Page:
Financial Statements


1. Introduction

This document is an annex to the Department of Justice's Statement of Management Responsibility Including Internal Control Over Financial Reporting which prefaces the financial statements for the fiscal year 2009-10. As required by the new Treasury Board Policy on Internal Control, effective April 1, 2009, this annex provides summary information on the measures taken by the Department of Justice (Department) to maintain an effective system of internal control over financial reporting (ICFR). In particular, it provides summary information on the assessments conducted by the Department as at March 31, 2010, including progress, results and related action plans, along with some financial highlights pertinent to understanding the control environment of the Department.

1.1 Authority, mandate and program activities

Detailed information on the Department of Justice's authority, mandate and program activities can be found in the Departmental Performance Report and in Section I of the Report on Plans and Priorities.

1.2 Financial highlights

Key financial highlights from the 2009-10 financial statements are:

  • Total expenses are $1,075M. Salaries comprise the majority at $555M (52%) for over 4,700 employees, followed by transfer payments at $373M (35%).
  • Total revenues are $271M, largely from the delivery of legal services ($262M) to federal departments and agencies.
  • Amounts due from the Consolidated Revenue Fund to satisfy future cash requirements represent $445M (88%) of total assets ($504M), and tangible capital assets represent $40M (8%).
  • Transfer payments payable comprise $400M (68%) of total liabilities ($585M). Accounts payable and accrued liabilities comprise $70M (12%).
  • The Family Law account received $168M in garnishments and remitted the same amount to provinces and territories for payment to beneficiaries entitled to family support.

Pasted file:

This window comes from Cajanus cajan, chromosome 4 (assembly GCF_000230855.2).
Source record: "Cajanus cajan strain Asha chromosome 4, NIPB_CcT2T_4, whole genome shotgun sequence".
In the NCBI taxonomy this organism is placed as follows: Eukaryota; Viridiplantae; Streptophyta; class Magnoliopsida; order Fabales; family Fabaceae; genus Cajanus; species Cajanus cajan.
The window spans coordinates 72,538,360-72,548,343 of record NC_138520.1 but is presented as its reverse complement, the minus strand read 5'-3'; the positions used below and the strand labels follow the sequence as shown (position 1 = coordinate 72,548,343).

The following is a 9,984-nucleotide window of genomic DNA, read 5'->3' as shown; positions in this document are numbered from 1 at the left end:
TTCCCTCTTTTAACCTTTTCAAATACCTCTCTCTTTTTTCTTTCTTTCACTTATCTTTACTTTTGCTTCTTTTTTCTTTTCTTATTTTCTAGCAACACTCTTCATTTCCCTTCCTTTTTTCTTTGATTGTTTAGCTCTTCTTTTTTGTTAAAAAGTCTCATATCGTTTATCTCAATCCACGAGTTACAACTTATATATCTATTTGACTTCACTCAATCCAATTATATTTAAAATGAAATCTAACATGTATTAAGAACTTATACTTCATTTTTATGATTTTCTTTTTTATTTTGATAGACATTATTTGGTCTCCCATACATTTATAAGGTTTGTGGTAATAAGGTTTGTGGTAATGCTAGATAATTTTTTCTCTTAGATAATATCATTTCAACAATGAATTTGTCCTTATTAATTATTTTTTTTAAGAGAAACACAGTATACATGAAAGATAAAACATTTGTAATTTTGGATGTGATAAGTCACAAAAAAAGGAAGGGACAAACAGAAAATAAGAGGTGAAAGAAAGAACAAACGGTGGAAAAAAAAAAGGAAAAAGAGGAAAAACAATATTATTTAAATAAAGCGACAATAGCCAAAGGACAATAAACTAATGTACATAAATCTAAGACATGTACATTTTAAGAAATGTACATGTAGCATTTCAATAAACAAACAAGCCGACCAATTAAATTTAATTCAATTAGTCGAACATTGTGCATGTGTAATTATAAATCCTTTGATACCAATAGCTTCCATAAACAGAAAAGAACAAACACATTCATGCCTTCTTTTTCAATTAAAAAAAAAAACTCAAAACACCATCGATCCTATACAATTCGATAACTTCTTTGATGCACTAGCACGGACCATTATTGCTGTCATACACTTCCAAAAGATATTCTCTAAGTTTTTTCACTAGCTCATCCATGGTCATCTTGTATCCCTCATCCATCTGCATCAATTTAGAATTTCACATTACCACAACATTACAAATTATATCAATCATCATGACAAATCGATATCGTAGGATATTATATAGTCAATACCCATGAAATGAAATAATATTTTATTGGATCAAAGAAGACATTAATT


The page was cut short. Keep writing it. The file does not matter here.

• There is a decentralized finance and accounting function in each of the Department's 6 regional offices that initiate, approve, process and record a significant portion of operating expenses.
  • The Department uses the Integrated Financial and Materiel System (IFMS), a SAP-based software, as its primary financial system, as well as several feeder systems that are critical to its operations and financial reporting. 

Additional departmental financial information for fiscal year 2009-10 can be found under Section III – Supplementary Information of the Departmental Performance Report and in the Public Accounts of Canada.

1.3 Service arrangements relevant to financial statement

The Department of Justice relies on other organizations for the processing of certain transactions or the provision of information, which impacts its financial statements:

  • Public Works and Government Services Canada (PWGSC) centrally administers the payments of salaries and benefits, the procurement of some goods and services, and the provision of accommodations, on behalf of the Department.
  • Treasury Board Secretariat (TBS) provides an annual dollar figure for the centrally funded health and dental insurance plans, and provides information used to calculate various accruals and allowances, such as the employee severance benefit.
  • Public Prosecution Service of Canada provides certain corporate services for the Department's Northern Region.

Other organizations also rely on the Department of Justice as follows:

  • The Department is the common service provider of legal services to federal departments and agencies, and as such, the Department charges these organizations with the cost of providing legal services pursuant to legal services agreements, and provides an annual dollar figure for those legal services it provides without charge.
  • The Department provides information on pending litigation cases in order to assist in the reporting of contingencies, to federal departments and agencies.